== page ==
Leftmost: This blade, somewhat shorter than the typical katana, was forged by Musashi daijo Tadahiro. Blades from school he founded, known as Hizen to, are characterized by a fine itame (woodgrain) surface and temper lines that are either straight (suguha) or have irregular clove" shapes (choji midare), as on this blade. Middle: Echizen no kami Sukehiro was apprenticed to the Osaka swordsmitch Tsuda Sukehiro; he was adopted by his teacher and inherited his name. At first Sukehiro made temper lines with irregular ""clove"" shapes (choji midare), like those of his teacher, but eventually he pioneered a beautiful and distinctive style of temper line reminiscent of the shape of ocean waves known as toran midare, as can be seen on ths example. Rightmost: (Momoyama Period) This fine example of Masahiro's work, typical of the Momoyama-period blade, is wide with a slight curve and large point. It has an itame (woodgrain) surface texture, and the temper line consists of small undulat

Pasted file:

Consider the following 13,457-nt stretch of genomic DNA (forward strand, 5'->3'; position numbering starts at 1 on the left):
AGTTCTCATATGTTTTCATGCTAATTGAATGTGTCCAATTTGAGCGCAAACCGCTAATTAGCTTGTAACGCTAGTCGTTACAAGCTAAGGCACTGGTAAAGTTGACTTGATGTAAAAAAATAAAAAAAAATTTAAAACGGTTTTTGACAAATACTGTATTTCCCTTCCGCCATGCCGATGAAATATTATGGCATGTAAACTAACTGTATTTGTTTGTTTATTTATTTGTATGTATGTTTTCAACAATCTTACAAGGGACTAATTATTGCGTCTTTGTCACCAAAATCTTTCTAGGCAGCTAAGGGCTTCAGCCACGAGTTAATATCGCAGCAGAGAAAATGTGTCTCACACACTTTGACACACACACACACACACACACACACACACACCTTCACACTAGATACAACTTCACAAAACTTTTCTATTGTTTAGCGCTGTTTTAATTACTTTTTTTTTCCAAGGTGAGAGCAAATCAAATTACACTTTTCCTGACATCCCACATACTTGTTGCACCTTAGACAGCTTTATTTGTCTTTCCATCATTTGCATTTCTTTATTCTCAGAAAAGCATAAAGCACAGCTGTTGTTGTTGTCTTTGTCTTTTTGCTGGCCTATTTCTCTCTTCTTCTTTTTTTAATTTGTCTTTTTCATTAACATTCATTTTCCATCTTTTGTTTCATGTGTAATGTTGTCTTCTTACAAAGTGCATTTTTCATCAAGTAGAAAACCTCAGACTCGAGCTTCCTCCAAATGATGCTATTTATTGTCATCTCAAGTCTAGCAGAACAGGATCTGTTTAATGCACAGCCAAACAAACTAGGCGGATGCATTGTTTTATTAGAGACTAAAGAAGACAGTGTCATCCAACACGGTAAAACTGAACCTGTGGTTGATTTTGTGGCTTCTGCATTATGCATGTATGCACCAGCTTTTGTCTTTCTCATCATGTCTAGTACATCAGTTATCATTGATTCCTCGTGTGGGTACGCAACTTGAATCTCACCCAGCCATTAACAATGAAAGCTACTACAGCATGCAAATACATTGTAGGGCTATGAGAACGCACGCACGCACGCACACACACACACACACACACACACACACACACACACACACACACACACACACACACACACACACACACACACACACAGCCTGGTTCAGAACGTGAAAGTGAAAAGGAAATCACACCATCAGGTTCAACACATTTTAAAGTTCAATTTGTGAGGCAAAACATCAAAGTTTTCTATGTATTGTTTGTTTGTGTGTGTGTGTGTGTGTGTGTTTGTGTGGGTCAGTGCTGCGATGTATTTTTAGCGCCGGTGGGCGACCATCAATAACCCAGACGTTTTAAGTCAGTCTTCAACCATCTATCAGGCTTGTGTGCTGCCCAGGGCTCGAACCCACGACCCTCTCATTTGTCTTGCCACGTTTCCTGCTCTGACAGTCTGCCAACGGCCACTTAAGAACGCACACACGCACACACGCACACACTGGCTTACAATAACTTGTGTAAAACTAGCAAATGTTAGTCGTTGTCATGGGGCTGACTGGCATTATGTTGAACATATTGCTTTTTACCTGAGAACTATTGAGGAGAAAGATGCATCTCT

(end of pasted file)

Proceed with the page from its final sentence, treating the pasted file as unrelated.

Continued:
Masashi daijo Tadahiro; Tsuda Sukehiro; Masahiro
aaaaaaYoshiaki Shimizu, ed., "Japan: The Shaping of Daimyo Culture 1185-1868" Washington: National Gallery of Art, 1988, pl. 175-7.
St. Olaf College
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Japan - Edo-Tokugawa 1615 - 1868
Still Image Item Type Metadata
323 w x 768 h, 72 ppi
Masashi daijo Tadahiro; Tsuda Sukehiro; Masahiro, “Katana Blades,” ASIANetwork IDEAS Project, accessed March 17, 2018, http://www.ideasproject.org/items/show/1508.